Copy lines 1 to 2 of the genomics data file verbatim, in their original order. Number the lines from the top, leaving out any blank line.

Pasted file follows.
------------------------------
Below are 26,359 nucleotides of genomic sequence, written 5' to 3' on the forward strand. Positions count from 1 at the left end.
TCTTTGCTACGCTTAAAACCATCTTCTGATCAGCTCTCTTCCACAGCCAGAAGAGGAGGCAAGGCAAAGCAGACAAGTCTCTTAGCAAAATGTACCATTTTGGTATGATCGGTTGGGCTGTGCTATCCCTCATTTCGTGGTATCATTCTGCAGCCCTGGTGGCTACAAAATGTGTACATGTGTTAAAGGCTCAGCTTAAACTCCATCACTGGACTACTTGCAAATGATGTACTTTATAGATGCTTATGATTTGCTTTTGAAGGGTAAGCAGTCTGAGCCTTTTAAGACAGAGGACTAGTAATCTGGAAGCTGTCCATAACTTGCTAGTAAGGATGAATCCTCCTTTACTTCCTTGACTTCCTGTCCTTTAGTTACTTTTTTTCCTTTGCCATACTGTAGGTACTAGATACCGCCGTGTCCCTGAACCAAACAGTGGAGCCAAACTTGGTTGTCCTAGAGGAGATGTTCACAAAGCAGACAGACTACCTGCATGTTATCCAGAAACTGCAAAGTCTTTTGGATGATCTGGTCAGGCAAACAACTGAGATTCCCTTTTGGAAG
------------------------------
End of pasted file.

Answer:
Below are 26,359 nucleotides of genomic sequence, written 5' to 3' on the forward strand. Positions count from 1 at the left end.
TCTTTGCTACGCTTAAAACCATCTTCTGATCAGCTCTCTTCCACAGCCAGAAGAGGAGGCAAGGCAAAGCAGACAAGTCTCTTAGCAAAATGTACCATTTTGGTATGATCGGTTGGGCTGTGCTATCCCTCATTTCGTGGTATCATTCTGCAGCCCTGGTGGCTACAAAATGTGTACATGTGTTAAAGGCTCAGCTTAAACTCCATCACTGGACTACTTGCAAATGATGTACTTTATAGATGCTTATGATTTGCTTTTGAAGGGTAAGCAGTCTGAGCCTTTTAAGACAGAGGACTAGTAATCTGGAAGCTGTCCATAACTTGCTAGTAAGGATGAATCCTCCTTTACTTCCTTGACTTCCTGTCCTTTAGTTACTTTTTTTCCTTTGCCATACTGTAGGTACTAGATACCGCCGTGTCCCTGAACCAAACAGTGGAGCCAAACTTGGTTGTCCTAGAGGAGATGTTCACAAAGCAGACAGACTACCTGCATGTTATCCAGAAACTGCAAAGTCTTTTGGATGATCTGGTCAGGCAAACAACTGAGATTCCCTTTTGGAAG